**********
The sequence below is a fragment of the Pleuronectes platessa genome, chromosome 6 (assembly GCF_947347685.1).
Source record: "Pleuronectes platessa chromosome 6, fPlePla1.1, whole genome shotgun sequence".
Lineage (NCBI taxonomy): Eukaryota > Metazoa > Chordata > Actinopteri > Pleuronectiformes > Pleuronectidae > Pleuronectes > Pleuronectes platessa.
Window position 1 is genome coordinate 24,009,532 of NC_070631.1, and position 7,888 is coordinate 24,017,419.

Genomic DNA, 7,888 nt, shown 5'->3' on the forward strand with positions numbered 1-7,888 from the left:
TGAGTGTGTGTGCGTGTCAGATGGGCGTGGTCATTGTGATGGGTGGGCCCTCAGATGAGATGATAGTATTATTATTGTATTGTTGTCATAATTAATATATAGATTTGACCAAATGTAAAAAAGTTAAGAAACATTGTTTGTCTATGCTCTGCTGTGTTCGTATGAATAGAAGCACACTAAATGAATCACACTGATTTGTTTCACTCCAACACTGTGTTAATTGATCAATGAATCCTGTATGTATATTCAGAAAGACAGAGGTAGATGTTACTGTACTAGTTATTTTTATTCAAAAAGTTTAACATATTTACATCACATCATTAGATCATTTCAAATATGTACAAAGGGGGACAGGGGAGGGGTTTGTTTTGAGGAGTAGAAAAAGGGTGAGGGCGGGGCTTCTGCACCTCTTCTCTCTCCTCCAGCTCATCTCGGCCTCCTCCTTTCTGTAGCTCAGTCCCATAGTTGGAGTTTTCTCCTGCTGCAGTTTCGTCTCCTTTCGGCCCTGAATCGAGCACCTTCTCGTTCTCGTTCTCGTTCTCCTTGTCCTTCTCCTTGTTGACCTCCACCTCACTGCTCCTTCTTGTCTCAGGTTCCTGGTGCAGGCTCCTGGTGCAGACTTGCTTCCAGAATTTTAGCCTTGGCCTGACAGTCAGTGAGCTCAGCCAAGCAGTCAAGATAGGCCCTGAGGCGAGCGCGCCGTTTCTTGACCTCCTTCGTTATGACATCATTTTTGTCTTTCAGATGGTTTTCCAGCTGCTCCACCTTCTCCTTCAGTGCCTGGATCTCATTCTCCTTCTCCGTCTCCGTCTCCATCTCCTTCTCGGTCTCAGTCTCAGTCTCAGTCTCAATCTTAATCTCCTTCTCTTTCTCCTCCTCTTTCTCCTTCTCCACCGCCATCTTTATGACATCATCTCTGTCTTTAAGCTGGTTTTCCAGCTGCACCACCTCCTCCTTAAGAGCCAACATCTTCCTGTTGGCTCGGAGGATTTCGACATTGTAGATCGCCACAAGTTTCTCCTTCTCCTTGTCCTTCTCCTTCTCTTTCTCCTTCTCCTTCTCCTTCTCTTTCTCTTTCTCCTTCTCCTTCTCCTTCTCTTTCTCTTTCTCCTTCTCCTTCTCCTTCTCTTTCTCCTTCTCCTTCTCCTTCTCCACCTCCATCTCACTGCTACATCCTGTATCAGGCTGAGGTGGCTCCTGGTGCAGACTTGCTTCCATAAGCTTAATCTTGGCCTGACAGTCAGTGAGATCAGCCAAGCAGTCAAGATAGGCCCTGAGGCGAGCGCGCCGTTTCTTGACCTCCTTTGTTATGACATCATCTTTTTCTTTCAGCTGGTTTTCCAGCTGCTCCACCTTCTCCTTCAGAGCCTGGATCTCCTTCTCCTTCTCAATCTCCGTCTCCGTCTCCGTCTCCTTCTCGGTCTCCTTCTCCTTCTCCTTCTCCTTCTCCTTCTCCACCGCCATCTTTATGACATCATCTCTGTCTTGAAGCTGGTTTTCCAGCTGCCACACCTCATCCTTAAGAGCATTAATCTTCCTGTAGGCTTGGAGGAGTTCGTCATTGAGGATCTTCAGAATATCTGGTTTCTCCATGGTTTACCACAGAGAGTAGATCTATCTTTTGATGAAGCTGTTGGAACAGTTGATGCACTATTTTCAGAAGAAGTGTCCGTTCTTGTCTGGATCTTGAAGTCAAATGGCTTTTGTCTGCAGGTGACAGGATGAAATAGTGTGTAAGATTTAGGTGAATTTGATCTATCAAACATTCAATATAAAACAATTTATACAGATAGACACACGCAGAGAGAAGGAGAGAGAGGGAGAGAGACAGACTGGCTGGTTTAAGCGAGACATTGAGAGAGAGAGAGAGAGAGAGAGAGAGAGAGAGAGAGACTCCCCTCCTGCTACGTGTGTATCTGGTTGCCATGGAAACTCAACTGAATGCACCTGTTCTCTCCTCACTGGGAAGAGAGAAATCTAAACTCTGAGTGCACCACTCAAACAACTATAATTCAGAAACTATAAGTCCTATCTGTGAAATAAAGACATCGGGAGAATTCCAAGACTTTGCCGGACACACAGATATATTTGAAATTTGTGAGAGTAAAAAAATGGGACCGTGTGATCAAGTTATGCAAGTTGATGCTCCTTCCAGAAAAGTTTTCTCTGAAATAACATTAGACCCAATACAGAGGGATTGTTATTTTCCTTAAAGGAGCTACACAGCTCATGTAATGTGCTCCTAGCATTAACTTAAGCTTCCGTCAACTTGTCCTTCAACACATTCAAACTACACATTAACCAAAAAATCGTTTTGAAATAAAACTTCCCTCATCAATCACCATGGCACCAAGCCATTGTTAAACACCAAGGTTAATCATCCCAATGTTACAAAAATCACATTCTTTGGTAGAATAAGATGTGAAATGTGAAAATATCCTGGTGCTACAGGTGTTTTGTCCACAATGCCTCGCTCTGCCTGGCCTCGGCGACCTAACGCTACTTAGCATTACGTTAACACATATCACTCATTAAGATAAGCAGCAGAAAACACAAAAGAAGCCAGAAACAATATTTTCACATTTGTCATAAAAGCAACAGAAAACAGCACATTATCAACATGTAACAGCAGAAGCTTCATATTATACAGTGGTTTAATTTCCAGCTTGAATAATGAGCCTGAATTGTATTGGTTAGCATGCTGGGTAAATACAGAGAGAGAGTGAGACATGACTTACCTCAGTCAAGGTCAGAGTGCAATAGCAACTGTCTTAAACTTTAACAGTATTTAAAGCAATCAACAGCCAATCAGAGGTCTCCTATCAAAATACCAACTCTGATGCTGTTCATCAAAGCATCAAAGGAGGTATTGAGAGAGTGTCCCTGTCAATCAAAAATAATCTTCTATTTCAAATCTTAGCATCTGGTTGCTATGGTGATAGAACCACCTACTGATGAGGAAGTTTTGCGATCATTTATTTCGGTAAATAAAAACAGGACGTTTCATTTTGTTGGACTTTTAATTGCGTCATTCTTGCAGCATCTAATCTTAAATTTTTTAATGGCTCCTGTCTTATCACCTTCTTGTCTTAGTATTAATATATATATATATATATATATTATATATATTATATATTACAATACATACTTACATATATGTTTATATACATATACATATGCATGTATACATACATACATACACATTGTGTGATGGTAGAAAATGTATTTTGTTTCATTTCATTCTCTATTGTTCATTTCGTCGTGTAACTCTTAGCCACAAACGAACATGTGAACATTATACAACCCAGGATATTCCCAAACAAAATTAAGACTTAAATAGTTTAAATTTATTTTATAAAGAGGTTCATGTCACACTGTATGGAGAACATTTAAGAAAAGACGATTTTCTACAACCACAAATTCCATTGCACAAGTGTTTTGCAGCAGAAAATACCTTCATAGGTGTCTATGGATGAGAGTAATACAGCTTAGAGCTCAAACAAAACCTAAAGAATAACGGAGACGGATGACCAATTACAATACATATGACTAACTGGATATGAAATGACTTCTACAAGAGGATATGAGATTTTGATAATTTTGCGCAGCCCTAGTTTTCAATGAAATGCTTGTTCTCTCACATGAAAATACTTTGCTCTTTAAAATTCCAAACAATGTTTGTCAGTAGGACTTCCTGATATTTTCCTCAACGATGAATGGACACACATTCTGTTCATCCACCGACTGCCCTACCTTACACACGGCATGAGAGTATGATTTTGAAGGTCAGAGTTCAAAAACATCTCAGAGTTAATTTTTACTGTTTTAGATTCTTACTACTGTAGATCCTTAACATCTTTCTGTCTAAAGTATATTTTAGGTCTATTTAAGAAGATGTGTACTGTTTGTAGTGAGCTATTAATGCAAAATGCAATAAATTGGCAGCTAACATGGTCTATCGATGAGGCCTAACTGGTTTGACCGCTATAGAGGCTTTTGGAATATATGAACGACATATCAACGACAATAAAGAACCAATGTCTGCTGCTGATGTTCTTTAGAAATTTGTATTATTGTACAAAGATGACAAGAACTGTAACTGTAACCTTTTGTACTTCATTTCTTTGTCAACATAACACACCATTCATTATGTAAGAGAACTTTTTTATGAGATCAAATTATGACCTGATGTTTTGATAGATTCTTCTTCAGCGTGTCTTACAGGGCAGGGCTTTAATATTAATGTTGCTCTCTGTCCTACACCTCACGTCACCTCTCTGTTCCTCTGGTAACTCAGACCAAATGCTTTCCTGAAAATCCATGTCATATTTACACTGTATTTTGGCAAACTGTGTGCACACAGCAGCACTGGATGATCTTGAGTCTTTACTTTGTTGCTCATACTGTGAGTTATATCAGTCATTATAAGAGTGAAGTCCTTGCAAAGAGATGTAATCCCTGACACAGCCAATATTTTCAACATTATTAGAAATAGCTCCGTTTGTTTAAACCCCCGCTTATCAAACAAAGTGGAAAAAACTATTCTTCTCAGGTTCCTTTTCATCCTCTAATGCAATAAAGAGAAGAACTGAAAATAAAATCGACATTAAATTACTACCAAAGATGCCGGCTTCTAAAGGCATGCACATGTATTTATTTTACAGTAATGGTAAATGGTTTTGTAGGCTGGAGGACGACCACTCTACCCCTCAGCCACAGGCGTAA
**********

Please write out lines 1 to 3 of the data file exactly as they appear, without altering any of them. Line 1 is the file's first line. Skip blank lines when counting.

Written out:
The sequence below is a fragment of the Pleuronectes platessa genome, chromosome 6 (assembly GCF_947347685.1).
Source record: "Pleuronectes platessa chromosome 6, fPlePla1.1, whole genome shotgun sequence".
Lineage (NCBI taxonomy): Eukaryota > Metazoa > Chordata > Actinopteri > Pleuronectiformes > Pleuronectidae > Pleuronectes > Pleuronectes platessa.